Jefferson might have taken special note of the English pea because of an annual neighborhood contest to see which farmer could bring to table the first peas of spring. The winner would host the other contestants in a dinner that included the peas.

Though Jefferson's mountaintop garden, with its southern exposure to warmth and light, should have provided an advantage for the contest, it seems that the contest was almost always won by a neighbor named George Divers.

As Jefferson's grandson recalled: "A wealthy neighbor [Divers], without children, and fond of horticulture, generally triumphed. Mr. Jefferson, on one occasion had them first, and when his family reminded him that it was his right to invite the company, he replied, 'No, say nothing about it, it will be more agreeable to our friend to think that he never fails.'"


Given his great fondness for peas, it's not surprising that these tiny green vegetables often appeared on Jefferson's table, both at Monticello and at the newly built President's House in Washington D.C. In her popular 1824 cookbook, The Virginia Housewife, Mary Randolph (a relative of Jefferon's) included a recipe for preparing this simple, slightly-minty dish:

To have them in perfection, they must be quite young, gathered early in the morning, kept in a cool place, and not shelled until they are to be dressed; put salt in the water, and when it boils, put in the peas; boil them quick twenty or thirty minutes, according to their age; just before they are taken up, add a little mint chopped very fine, drain all the water from the peas, put in a bit of butter, and serve them up quite hot.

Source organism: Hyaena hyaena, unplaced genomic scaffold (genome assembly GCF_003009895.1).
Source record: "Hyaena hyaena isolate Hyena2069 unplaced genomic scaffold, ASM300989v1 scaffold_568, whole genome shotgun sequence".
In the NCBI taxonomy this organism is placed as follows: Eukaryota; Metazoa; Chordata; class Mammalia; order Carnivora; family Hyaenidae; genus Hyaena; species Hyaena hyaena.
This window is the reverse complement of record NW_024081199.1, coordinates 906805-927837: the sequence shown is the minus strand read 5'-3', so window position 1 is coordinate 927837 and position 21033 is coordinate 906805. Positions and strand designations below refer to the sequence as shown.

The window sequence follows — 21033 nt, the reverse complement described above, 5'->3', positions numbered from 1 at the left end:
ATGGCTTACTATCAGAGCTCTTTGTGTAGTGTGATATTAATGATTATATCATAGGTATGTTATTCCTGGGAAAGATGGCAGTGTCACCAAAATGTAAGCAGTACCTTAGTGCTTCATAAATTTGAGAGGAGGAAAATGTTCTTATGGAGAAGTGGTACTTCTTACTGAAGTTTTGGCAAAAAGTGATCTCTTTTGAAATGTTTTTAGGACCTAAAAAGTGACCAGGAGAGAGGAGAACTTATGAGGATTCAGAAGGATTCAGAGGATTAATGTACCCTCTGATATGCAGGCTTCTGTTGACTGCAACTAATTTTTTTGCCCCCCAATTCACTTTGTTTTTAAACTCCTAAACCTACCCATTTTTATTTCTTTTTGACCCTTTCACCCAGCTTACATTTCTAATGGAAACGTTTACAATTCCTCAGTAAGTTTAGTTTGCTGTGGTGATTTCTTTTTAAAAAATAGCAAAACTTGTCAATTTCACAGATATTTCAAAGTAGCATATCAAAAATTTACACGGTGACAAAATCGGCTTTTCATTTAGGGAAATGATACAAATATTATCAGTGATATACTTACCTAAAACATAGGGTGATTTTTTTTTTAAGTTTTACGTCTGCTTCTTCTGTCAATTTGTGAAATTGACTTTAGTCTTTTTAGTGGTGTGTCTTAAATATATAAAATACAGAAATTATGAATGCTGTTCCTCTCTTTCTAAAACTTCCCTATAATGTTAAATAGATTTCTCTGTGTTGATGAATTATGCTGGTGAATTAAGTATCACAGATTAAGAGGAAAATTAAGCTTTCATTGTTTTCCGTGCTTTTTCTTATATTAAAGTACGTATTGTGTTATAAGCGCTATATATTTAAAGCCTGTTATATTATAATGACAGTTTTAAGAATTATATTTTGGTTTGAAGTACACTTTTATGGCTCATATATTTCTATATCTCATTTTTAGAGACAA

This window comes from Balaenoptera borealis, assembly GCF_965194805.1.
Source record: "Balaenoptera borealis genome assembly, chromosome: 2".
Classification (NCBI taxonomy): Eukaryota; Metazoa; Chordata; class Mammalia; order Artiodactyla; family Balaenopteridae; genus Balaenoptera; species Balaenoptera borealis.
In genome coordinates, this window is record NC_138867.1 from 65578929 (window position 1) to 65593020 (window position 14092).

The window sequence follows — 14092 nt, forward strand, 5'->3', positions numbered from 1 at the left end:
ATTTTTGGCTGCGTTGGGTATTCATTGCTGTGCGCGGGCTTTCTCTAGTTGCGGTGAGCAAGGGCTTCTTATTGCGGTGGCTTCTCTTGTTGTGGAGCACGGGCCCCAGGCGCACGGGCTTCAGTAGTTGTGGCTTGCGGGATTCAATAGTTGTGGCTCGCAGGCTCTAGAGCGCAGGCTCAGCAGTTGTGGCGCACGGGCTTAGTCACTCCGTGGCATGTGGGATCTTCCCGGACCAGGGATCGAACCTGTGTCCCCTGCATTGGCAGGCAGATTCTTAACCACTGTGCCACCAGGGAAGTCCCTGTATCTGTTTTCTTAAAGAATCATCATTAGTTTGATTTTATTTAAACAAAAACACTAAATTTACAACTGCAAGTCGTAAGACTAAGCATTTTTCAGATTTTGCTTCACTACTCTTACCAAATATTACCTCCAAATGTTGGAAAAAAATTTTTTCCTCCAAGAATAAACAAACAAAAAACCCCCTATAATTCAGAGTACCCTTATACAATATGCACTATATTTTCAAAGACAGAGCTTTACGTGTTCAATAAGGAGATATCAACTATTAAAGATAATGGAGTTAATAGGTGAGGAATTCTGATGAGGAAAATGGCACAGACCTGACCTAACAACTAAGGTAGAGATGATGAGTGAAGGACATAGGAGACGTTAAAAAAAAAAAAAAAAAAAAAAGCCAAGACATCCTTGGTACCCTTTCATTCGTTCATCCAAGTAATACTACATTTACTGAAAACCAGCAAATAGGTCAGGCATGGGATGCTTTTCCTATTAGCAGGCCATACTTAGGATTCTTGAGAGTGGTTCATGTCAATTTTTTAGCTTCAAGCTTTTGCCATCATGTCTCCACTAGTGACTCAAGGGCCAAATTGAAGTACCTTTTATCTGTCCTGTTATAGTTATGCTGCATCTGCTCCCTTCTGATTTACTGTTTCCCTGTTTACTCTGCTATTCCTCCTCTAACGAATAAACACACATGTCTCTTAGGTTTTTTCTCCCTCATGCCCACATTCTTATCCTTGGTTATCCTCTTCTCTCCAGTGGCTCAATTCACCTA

If you'd like to make some English Peas with Mint, you can't go wrong with this more modern recipe from epicurious.com

1 spring onion, sliced
2 tablespoons olive oil
2 cups English peas, shelled (about 12 ounces)
6 mint leaves, torn
Salt
Water

Sauté the spring onion in two tablespoons olive oil over medium-high heat. Add the shelled peas, a pinch of salt, and enough water to barely cover. Cook over high heat for 2 minutes, then add the torn mint leaves. Continue cooking until the peas are tender, a few more minutes. Add more salt if needed.

FAST FACT: When English colonists arrived in America, "pease" were one of the first crops to be planted. This makes sense as peas are nutritious and required little storage space on ships. They would also keep for long periods of time, as reflected in the children's rhyming song "Pease Porridge Hot." Maybe you remember the lyrics: Pease porridge hot/Pease porridge cold/Pease porridge in the pot/Nine days old. torn mint leaves. Continue cooking until the peas are tender, a few more minutes. Add more salt if needed.

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Friday, June 10, 2011